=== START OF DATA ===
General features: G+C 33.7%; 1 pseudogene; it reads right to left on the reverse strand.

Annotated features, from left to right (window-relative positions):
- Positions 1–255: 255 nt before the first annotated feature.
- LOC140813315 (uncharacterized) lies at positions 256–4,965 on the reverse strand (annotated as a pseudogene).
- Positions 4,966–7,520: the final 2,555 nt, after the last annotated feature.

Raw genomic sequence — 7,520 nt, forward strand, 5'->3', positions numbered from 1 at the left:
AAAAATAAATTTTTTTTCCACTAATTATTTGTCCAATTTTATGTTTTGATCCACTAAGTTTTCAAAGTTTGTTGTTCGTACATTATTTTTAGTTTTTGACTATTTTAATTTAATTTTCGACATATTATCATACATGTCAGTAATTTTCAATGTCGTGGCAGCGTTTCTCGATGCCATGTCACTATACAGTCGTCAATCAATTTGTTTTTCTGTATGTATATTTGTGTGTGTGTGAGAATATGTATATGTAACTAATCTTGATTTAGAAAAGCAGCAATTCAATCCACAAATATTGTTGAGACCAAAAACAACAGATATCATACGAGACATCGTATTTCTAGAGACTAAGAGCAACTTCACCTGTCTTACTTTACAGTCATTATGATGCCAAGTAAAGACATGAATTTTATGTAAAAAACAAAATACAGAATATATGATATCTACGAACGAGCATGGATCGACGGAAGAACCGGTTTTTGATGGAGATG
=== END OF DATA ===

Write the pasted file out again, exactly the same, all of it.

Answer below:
General features: G+C 33.7%; 1 pseudogene; it reads right to left on the reverse strand.

Annotated features, from left to right (window-relative positions):
- Positions 1–255: 255 nt before the first annotated feature.
- LOC140813315 (uncharacterized) lies at positions 256–4,965 on the reverse strand (annotated as a pseudogene).
- Positions 4,966–7,520: the final 2,555 nt, after the last annotated feature.

Raw genomic sequence — 7,520 nt, forward strand, 5'->3', positions numbered from 1 at the left:
AAAAATAAATTTTTTTTCCACTAATTATTTGTCCAATTTTATGTTTTGATCCACTAAGTTTTCAAAGTTTGTTGTTCGTACATTATTTTTAGTTTTTGACTATTTTAATTTAATTTTCGACATATTATCATACATGTCAGTAATTTTCAATGTCGTGGCAGCGTTTCTCGATGCCATGTCACTATACAGTCGTCAATCAATTTGTTTTTCTGTATGTATATTTGTGTGTGTGTGAGAATATGTATATGTAACTAATCTTGATTTAGAAAAGCAGCAATTCAATCCACAAATATTGTTGAGACCAAAAACAACAGATATCATACGAGACATCGTATTTCTAGAGACTAAGAGCAACTTCACCTGTCTTACTTTACAGTCATTATGATGCCAAGTAAAGACATGAATTTTATGTAAAAAACAAAATACAGAATATATGATATCTACGAACGAGCATGGATCGACGGAAGAACCGGTTTTTGATGGAGATG